Degree Type

Dissertation

Date of Award

1983

Degree Name

Doctor of Philosophy

Department

Economics

Abstract

This dissertation consists of three essays in international and intraregional economics. The first essay reports the results of estimates of an exchange rate determination equation for the U.S. dollar/Canadian dollar exchange rate. The estimated equation has a form that is similar to exchange rate equations derived from monetary models, but it is augmented by the inclusion of proxies for expected monetary variability for the United States and Canada. When the exchange rate equation was estimated for alternative specifications of expected monetary variability, the results gave strong support to the view that an increase in U.S. monetary variability will cause an appreciation of the exchange rate;A model of the Eurodollar market was developed in the second essay of this dissertation. The model followed the portfolio approach and was based on the assumption that the Eurodollar market is a perfectly competitive market for international funds. The model consisted of aggregate supply and demand functions for Eurodollar funds, one of which represented funds placed in the Eurodollar market by central banks. An instrumental variable technique was used to estimate the parameters of the system of structural equations that represented the Eurodollar market. The results were generally supportive of the portfolio approach;The third essay consisted of an investigation of the impacts of alternative energy price levels and erosion control policies on agricultural production and soil erosion. The study area comprised a two million acre river basin in North Central Iowa. A linear programming model was developed to represent crop and livestock production in the study area. The programming model was solved for various energy price levels and alternative erosion control policies. The solution results indicated that higher energy prices alone would induce a switch to agricultural production techniques that are less erosive and that require lower levels of fertilizer use. However, the ability of higher energy prices to bring about lower levels of nonpoint source pollution is limited, given present technology. Substantial reductions in soil erosion will occur only as the result of pollution control policies.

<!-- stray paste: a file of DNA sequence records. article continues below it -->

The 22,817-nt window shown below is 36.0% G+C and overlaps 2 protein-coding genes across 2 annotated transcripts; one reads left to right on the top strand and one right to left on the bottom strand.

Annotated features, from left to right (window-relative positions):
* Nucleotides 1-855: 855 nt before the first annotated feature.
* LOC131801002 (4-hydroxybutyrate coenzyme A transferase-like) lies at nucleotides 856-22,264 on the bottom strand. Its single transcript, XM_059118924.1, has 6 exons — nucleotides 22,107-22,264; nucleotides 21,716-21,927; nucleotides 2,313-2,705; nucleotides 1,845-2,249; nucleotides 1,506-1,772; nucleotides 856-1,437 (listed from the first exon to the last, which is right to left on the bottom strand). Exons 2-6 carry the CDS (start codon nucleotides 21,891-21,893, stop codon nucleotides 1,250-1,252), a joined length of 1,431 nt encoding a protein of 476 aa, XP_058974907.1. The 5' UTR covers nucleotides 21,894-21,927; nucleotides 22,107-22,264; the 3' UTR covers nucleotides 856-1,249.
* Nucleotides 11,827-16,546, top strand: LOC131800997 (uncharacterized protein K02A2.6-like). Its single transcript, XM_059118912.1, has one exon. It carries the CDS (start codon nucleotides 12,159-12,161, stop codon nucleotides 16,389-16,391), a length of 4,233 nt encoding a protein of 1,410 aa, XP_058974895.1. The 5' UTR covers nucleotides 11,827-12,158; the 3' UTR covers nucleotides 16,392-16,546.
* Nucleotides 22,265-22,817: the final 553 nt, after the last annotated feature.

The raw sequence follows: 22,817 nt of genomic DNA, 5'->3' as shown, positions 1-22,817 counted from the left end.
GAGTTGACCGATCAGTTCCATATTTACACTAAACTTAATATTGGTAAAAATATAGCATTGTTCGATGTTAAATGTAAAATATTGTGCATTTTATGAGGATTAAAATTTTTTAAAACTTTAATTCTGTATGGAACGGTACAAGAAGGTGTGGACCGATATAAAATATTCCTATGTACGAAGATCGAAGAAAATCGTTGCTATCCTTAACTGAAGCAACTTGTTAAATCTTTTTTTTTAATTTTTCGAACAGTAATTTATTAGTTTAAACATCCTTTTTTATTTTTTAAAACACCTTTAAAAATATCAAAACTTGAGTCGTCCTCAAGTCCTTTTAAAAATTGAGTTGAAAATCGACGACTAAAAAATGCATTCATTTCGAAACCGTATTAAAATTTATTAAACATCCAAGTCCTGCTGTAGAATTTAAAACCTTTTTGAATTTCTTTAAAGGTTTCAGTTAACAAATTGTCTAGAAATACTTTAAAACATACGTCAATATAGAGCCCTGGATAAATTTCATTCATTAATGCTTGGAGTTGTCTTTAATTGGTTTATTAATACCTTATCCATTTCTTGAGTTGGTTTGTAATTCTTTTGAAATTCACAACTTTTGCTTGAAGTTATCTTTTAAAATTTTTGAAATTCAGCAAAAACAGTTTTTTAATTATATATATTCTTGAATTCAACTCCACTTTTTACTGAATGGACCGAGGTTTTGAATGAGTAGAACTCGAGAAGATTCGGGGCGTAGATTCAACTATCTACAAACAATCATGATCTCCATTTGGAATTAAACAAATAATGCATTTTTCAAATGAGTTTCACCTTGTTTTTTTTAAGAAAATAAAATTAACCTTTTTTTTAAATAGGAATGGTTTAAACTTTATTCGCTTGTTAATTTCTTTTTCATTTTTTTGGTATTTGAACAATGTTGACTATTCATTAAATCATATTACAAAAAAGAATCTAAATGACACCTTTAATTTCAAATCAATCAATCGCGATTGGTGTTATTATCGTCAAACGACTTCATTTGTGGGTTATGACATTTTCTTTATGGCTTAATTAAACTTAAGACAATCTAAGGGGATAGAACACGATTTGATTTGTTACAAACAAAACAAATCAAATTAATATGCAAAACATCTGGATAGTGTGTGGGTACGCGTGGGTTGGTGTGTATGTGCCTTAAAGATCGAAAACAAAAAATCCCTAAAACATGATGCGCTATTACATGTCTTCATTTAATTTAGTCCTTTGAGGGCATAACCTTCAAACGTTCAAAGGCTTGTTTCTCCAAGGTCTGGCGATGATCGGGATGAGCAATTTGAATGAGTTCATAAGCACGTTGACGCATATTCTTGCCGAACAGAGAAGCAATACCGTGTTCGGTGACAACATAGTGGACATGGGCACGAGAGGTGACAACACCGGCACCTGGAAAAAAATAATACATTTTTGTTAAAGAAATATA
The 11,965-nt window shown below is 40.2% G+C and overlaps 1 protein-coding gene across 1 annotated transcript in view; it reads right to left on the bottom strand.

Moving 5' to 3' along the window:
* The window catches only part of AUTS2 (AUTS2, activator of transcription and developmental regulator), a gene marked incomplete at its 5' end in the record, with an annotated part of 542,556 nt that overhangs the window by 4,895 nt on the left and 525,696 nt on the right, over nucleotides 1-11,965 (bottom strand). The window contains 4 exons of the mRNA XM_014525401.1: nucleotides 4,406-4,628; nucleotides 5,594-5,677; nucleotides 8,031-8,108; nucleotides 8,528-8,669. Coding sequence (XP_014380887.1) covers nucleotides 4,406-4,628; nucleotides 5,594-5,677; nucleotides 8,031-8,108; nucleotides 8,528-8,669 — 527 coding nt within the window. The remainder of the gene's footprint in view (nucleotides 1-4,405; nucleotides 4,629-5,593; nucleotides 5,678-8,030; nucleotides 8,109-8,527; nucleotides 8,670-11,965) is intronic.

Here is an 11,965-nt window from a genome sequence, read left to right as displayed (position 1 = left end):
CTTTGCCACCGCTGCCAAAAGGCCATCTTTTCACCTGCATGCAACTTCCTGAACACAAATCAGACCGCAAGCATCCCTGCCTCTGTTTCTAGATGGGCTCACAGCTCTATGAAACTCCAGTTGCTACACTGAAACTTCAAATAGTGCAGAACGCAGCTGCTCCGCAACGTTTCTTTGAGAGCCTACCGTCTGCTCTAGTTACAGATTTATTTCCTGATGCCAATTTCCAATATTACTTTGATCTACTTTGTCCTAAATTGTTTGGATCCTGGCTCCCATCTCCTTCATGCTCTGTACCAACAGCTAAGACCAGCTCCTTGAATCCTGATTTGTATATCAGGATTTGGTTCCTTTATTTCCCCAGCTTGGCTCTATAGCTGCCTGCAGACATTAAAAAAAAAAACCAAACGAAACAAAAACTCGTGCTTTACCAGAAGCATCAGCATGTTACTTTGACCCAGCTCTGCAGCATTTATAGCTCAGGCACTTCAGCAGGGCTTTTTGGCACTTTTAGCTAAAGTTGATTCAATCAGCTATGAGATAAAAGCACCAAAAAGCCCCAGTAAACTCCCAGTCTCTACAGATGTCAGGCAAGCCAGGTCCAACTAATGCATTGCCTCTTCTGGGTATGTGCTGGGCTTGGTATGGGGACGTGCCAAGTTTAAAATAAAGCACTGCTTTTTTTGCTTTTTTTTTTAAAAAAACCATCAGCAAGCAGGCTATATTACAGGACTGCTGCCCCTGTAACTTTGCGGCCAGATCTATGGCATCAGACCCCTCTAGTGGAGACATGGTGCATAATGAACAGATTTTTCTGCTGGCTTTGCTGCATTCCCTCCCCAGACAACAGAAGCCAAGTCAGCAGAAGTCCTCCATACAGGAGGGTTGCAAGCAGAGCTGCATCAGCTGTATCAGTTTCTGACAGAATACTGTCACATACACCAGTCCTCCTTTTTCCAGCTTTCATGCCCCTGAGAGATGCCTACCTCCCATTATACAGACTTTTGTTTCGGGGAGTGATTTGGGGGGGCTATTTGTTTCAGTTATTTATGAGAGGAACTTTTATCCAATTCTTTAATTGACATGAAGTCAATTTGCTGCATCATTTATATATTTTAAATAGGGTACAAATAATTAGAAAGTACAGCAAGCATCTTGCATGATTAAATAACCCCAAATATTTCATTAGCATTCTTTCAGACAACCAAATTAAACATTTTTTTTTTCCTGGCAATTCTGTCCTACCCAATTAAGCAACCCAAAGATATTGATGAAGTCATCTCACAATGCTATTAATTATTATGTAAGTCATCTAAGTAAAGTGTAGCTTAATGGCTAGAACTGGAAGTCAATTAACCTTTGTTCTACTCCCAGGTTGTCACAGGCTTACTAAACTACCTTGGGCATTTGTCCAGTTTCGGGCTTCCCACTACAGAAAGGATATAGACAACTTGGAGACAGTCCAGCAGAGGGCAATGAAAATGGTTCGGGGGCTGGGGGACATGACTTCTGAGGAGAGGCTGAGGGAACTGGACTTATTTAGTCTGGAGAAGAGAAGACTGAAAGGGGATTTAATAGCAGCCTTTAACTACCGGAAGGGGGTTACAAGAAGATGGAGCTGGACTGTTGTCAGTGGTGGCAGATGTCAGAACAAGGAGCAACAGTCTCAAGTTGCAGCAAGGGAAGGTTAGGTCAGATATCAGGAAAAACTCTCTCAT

DOI

https://doi.org/10.31274/rtd-180813-8550

Publisher

Digital Repository @ Iowa State University, http://lib.dr.iastate.edu/

Copyright Owner

Lee David Zinser

Language

en

Proquest ID

AAI8323325

File Format

application/pdf

File Size

180 pages

Included in

Economics Commons

Share

COinS